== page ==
Claim: E-mail reproduces an editorial from a Canadian newspaper about U.S. presidential candidates.
Example:[Caldwell, December 2007]
I recieved this as an email. Is this real?
A Canadian's view of US Elections
Theo Caldwell, National Post (Canada)
Wednesday, December 26, 2007
An obvious choice can be unnerving. When the apparent perfection of one
option or the unspeakable awfulness of another makes a decision seem too easy, it is human nature to become suspicious.
This instinct intensifies as the stakes of the given choice are raised. American voters know no greater responsibility to their country and to the world than to select their president wisely. While we do not yet know who the Democrat and Republican nominees will be, any combination of the leading candidates from either party will make for the most obvious choice put to American voters in a generation. To wit, none of the Democrats has any business being president.
This pronouncement has less to do with any apparent perfection among the Republican candidates than with the intellectual and experiential paucity evinced by the Democratic field. "Not ready for prime time," goes the vernacular, but this does not suffice to describe how bad things are. Alongside Hillary Clinton, add Barack Obama's kindergarten essays to an already confused conversation about Dennis Kucinich's UFO sightings, dueling celebrity endorsements and who can be quickest to retreat from America's global conflict and raise taxes on the American people, and it becomes clear that these are profoundly unserious individuals.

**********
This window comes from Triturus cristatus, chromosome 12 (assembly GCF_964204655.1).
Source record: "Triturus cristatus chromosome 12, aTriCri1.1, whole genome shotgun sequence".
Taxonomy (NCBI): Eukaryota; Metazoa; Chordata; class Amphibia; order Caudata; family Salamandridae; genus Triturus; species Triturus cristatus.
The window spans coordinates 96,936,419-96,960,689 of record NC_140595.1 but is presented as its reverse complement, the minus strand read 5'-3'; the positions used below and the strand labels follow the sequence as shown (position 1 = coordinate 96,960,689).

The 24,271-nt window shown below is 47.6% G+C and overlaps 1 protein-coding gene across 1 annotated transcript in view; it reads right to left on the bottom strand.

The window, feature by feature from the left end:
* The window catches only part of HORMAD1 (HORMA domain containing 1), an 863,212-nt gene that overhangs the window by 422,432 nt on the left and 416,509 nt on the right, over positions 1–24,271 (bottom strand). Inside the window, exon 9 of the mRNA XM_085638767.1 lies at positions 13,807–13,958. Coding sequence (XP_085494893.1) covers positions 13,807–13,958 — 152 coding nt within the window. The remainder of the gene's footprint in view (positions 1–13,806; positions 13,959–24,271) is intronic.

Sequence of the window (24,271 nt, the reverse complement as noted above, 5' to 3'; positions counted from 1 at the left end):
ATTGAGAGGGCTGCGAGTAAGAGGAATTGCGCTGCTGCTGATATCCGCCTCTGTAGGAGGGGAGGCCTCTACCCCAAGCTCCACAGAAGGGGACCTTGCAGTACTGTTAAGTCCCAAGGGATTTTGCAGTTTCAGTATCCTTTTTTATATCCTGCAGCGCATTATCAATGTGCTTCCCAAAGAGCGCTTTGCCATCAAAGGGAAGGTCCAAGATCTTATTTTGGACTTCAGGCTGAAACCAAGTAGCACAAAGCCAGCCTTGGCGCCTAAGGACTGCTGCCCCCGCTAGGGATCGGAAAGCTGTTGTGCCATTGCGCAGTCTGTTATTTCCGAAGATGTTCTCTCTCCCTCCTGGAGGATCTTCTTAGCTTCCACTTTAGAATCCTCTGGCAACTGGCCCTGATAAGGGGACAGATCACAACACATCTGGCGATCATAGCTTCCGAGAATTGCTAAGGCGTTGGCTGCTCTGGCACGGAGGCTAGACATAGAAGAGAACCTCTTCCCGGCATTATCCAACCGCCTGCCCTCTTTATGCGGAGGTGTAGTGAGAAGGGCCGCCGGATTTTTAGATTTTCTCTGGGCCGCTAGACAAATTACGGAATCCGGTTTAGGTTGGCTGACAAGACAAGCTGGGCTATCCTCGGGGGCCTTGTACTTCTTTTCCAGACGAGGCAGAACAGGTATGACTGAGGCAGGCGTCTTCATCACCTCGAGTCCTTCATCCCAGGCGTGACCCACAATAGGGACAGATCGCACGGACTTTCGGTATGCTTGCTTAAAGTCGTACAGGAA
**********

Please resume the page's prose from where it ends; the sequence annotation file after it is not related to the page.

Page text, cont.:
Origins: We've received many forwarded copies of the above-linked article, accompanied by inquiries from readers wanting to know whether it's "real" or "true."
The article is "real" in the sense that it is indeed an editorial by Theo Caldwell which was published in the 26 December 2007 edition of Canada's National Post newspaper (and reproduced in that publication's online version), offering the writer's assessment of the candidates vying for the nominations of the two major parties in the upcoming U.S. presidential election.
Aside from the issue of its origins, the article is not classifiable as "true" nor "false" — it is an editorial which reflects its author's opinions.